Many independent contractors in the current workforce struggle with collecting payments from clients. In fact, an unfortunately large amount – perhaps including yourself – run up against customers who will not pay you after you have held up your end of the contract.
Fortunately, you do have options for potential recourse even in such a difficult situation. What works for you may depend on your specific situation, but you can try out different approaches to see what gets you your desired result.
Chron discusses the disappointment, frustration and even anger associated with a client not paying you as they should. In order to seek recourse, you can start with one of several options.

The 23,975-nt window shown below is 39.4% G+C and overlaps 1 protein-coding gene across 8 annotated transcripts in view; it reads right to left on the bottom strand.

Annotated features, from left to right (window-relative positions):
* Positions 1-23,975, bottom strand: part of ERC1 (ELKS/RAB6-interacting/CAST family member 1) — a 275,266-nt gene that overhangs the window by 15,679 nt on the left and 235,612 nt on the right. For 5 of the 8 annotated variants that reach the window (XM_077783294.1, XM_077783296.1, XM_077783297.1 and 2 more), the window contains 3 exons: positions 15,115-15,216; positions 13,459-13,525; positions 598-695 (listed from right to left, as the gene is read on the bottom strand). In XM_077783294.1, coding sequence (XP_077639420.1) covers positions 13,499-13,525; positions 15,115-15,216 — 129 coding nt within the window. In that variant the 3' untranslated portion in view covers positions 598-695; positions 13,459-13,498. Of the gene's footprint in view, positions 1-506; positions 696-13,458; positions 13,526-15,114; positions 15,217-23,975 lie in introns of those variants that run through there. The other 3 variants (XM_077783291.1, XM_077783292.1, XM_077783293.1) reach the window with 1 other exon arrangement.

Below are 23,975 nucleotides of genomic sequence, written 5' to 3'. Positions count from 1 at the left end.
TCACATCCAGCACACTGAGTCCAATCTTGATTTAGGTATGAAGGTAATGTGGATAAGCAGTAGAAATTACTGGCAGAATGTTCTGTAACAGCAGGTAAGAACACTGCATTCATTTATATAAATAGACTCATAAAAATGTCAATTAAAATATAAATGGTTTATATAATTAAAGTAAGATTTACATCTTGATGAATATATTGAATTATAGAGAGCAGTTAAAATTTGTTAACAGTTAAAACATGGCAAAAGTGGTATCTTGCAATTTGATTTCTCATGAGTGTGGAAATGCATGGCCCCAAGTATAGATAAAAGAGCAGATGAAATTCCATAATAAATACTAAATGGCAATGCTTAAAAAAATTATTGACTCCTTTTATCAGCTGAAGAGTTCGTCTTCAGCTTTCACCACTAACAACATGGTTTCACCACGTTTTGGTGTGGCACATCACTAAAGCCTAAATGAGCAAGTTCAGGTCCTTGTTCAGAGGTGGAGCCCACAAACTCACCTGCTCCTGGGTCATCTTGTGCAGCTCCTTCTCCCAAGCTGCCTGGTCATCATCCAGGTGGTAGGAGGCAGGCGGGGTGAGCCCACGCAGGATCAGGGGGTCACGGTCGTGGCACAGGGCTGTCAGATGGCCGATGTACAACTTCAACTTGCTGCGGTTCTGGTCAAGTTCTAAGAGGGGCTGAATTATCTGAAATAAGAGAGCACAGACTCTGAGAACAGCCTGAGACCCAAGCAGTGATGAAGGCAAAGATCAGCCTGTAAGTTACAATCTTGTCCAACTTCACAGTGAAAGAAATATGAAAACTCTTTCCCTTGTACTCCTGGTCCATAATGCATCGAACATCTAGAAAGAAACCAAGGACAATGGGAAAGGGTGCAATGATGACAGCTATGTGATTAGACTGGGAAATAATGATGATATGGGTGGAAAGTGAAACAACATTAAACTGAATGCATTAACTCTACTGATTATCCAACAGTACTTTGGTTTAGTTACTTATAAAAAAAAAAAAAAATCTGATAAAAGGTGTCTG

First, you can exercise persistence. Send updates often about any past-due balances. If your agreement allows for it, consider assessing late fees and make a mention of it. Keep your current client in mind, too. For example, if it is an old client who normally pays on time, you may want to show more lenience as it is likely an unusual circumstance that has caused them to face a delay. If it is a new client, you want to maintain caution without chasing them off.
Letters of intent
If that does not work, you can draft a letter of intent. In it, you can highlight your future plans, which may include things like reporting to a credit or collections agency. If you intend to hire an attorney, you can mention it here, too.
Official legal solutions
When all else fails, you can take the claim to court. You can either go to small claims court or civil court depending on what the client owes. You can also opt for mediation or another form of alternative dispute resolution if you wish to preserve your relationship with this client.